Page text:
What fascinated me even more were the insights into George Washington, both good and bad. He was indeed highly thought of by his men and officers, but there were flaws. He was somewhat lacking in strategy and tactics, particularly in the early days. He showed several marked examples of poor judgment as well. But, perhaps the key as McCullough writes, he never forgot what was at stake and he never gave up. In both his words and deeds, the concept keeps recurring, perseverance. As Nathaniel Greene so aptly foresaw,” he will be the deliverer of his own country.”
But perhaps for me this next showed Washington at his best and foreshadowed his attitude towards the presidency and the near hero worship status he was accorded. In late 1776, Congress gave him, for a period of six months, near dictatorial powers. A lesser man could have done irreparable damage to the country while edifying himself above civil authority. In our time , in many countries, we have seen that very thing. But this was his response.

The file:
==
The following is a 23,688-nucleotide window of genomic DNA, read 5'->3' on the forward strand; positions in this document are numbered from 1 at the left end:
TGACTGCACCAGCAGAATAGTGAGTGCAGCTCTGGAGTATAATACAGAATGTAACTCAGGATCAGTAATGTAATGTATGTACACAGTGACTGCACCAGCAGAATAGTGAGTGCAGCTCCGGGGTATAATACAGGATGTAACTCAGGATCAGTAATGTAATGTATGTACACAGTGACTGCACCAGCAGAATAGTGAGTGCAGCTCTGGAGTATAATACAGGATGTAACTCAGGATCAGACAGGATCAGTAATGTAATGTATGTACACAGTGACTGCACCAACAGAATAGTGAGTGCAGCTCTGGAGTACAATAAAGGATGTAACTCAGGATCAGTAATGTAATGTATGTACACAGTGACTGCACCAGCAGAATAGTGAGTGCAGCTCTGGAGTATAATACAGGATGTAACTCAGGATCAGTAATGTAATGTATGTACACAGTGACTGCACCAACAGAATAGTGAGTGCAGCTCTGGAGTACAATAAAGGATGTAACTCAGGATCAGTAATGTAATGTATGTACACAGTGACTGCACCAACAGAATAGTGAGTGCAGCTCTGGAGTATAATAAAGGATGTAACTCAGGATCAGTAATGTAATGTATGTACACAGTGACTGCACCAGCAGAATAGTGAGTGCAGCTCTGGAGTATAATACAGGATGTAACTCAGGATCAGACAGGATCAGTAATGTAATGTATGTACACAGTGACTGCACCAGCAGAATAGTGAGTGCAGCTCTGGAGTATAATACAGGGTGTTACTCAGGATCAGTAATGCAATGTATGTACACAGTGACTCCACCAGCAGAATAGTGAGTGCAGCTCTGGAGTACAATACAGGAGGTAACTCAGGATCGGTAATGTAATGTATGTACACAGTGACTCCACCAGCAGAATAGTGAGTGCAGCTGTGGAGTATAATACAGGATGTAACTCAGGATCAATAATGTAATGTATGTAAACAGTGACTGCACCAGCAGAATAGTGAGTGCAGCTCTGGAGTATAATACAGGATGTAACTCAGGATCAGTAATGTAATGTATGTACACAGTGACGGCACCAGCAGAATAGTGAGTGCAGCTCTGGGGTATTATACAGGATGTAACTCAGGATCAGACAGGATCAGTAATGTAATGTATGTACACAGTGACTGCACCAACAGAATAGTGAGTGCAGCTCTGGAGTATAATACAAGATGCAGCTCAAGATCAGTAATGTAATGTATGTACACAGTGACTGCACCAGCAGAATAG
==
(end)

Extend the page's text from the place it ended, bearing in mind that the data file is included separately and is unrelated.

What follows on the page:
” Instead of thinking myself freed from all civil obligations by this mark of their confidence, I shall constantly bear in mind that as the sword was the last resort for the preservation of our liberties, so it ought to be the first thing laid aside when those liberties are firmly established.”
The Father of his county indeed and a good example to follow.
The final sentence of the Declaration of Independence reads thusly: ” And for the support of this declaration, with a firm reliance on the protection of Divine Providence, we mutually pledge to each other our lives, our fortunes and our scared honor” . Stirring words are they not and ones that should be read and pondered periodically, along with the remainder of the document.I suspect that most of us are woefully inadequate when pressed for knowledge of our declaration, much less those who wrote and signed it. Sure, we know of Jefferson and Franklin and Washington among others. But each of those 13 colonies had at least one and usually more than one representative.